That varies. I’m working with KanaXa a lot at the moment, and she’s awesome. Her cover for Dead Man Stalking is beautiful! I’m in love with it. Mind you, it’s absolutely not what I wanted. I’d given her this very strict outline of exactly the cover I imagined in my head, which she delivered. It was great. Then she sent me this one and it was like, well, guess that’s why she does the art!

Fiona: Is there a message in your novel that you want readers to grasp?

Agh! What a question. Honestly, there’s themes that mattered to me as I wrote the novel. Identity is always something I find fascinating and questions of recovery and loss. Belonging. I don’t always expect that to be what my readers take from the novel though. We all bring our own stuff, you know? What matters most to me as I write might not be what resonates most deeply with a reader. That’s ok, as long as it gives them something.

Fiona: Are there any new authors that have grasped your interest?  Who is your favorite writer, and what is it about their work that really strikes you?

 That’s a hard one to answer, because there’s so many great authors out there at the moment! Rhys Ford is a perennial favorite, and one of my best friends so I can’t even resent her for being SO GOOD. Her newest book Hellion is out September. I love C.S. Poe’s work and I can’t wait for the bittersweet release of her last Snow and Winter book in September. Camp H.O.W.L by Bru Baker is my go-to reading when I’m writing crime at the moment (I try not to read in-genre while I’m writing). A new-to-me author that I can’t wait to read is Elle E. Ire, her new novel Threadbare is right up my alley. I’ve got it set aside for when I finish my WIP.

Fiona: Outside of family members, name one entity that supported your commitment to become a published author.

The Five! We’ve always supported each other, encouraged each other, and had faith that we can do this writing malarky. Although I suppose that’s cheating since the Five are family.

The Arts Council of Northern Ireland have been awesome to me, and other local artists, over the years. They provide funding for travel, residencies abroad, and grants to pursue your passion and improve your craft. The various arts officers are all dedicated, passionate, and supportive when you contact them. In a time when funding cuts are vicious, they’ve fought hard to keep providing support to local artists.

Fiona: Do you see writing as a career?

Yes. I do. It has been my career for a good portion of my adult life, although not always fiction writing.

Fiona: If you had to do it all over again, would you change anything in your latest book?

Nope. I’m pretty happy with it. OTHER PEOPLE would probably have me change Took’s name, but I refused then and I refuse now!

Fiona: Did you learn anything during the writing of your recent book?

Oh lots. I always find out new things when I start to write something new. In Dead Man Stalking I researched Death Valley, the history of Romania, and the Enochian gospels. Also fire engines!

Fiona: If your book was made into a film, who would you like to play the lead?

Colin Farrell. I’ve been saying that for a while, and maybe one day it will work!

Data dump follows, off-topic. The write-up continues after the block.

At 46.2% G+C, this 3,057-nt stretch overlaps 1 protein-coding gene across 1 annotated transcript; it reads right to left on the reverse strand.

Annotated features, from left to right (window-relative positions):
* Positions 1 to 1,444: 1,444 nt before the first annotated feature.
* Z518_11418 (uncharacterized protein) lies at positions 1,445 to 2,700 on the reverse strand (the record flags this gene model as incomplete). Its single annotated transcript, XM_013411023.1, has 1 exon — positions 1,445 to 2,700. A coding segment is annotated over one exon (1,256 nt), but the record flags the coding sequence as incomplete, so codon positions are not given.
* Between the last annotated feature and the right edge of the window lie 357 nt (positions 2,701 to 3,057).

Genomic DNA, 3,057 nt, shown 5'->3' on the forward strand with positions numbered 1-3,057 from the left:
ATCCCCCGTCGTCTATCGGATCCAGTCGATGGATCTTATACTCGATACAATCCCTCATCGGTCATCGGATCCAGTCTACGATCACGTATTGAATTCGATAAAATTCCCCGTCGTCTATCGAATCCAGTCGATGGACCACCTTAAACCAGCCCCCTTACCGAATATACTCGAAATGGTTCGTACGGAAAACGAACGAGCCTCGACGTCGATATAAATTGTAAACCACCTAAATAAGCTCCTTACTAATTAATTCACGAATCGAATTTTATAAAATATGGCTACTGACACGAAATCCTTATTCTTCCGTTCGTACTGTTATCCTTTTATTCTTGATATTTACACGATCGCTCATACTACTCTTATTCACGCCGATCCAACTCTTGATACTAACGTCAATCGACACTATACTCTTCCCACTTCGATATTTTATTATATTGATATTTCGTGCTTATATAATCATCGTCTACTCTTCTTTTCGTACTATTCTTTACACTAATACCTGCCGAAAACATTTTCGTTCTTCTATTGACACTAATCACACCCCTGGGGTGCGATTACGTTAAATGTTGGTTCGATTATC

Fiona: Any advice for other writers?

Write. That’s the building block of being a writer. I mean, technically that’s obvious but people get bogged in the IDEA of what they want sometimes. They can see the final version in their head and what they’ve put down on paper/screen doesn’t live up to that vision. So they just chew at that first paragraph or chapter, over and over. Write the story. Write it badly. Write it in chunks. Write all the good bits and plan to come back to it later. Get that first draft down and then you can work toward your final vision, but without a first draft you’ll never get there.

Fiona: Anything specific you want to tell your readers?

Buy my book! Hah. Honestly, that I appreciate them. Glenn Patterson once said that readers don’t just pay once to read your book, they invest time in you with every page that they turn. I think about that a lot. My readers are all great and supportive, despite my erratic approach to social media, and I am so grateful to all of them for reading my novels and telling me they like them.

 Fiona: What book are you reading now?

I am currently mid-research so I’m reading a book about crime scene clean-up. It’s fascinating.

 Fiona: Do you remember the first book you read?

The first book I remember reading was an Enid Blyton novel, The Five do {Something}. Enid Blyton and Diana Wynne Jones shaped a lot of my young mind!

 Fiona: What makes you laugh/cry?

Laugh – Anything. I laugh a lot. What else can you do? Cry – Brexit. Anything that involves hurting children or animals.

 Fiona: Is there one person, past or present, you would love to meet? Why?

I always like to imagine meeting someone I hate so I can say something cuttingly insightful and leave them to wallow. It is more likely I’d just mutter something under my breath and eat any free food going.

I’d love to meet Patrick Stewart. Star Trek: Next Generation was MY Star Trek, and Stewart seems like a genuinely lovely and thoughtful guy. Plus he has, at any given moment, a pit bull around the place.

 Fiona: Do you have any hobbies?

I make jewellery, not very well. I also like photography, and my google photos is straining at the seams.

 Fiona: What TV shows/films do you enjoy watching?

Supernatural, Revolution, Doctor Who, and Drive Angry – the best bad film in the world.

Fiona: Favorite foods, colors,  music?

Ribs, pink (ironically since it turns out I’m a bit pink/green colourblind), and The Hu!

Fiona: Imagine a future where you no longer write. What would you do?

I can’t imagine it! I guess tell stories to people on corners.

Fiona: You only have 24 hours to live how would you spend that time?

At Greggs eating ALL THE SAUSAGE ROLLS. I have coeliac disease and it has been literal decades since I knowingly ingested gluten. Of everything – good bread, pizza, KFC! – it is the humble greasy sausage roll that I miss the most.

Fiona: What do you want written on your head stone?

She was Definitely Dead. We Checked.

Fiona: Do you have a blog or website readers can visit for updates, events and special offers?

www.tamoorewrites.com and I have a newsletter at tamoorewrites.substack.com


Amazon Authors page USA


UK https://www.amazon.co.uk/TA-Moore/e/B01LW5ZFD4?ref=sr_ntt_srch_lnk_1&qid=1567264791&sr=1-1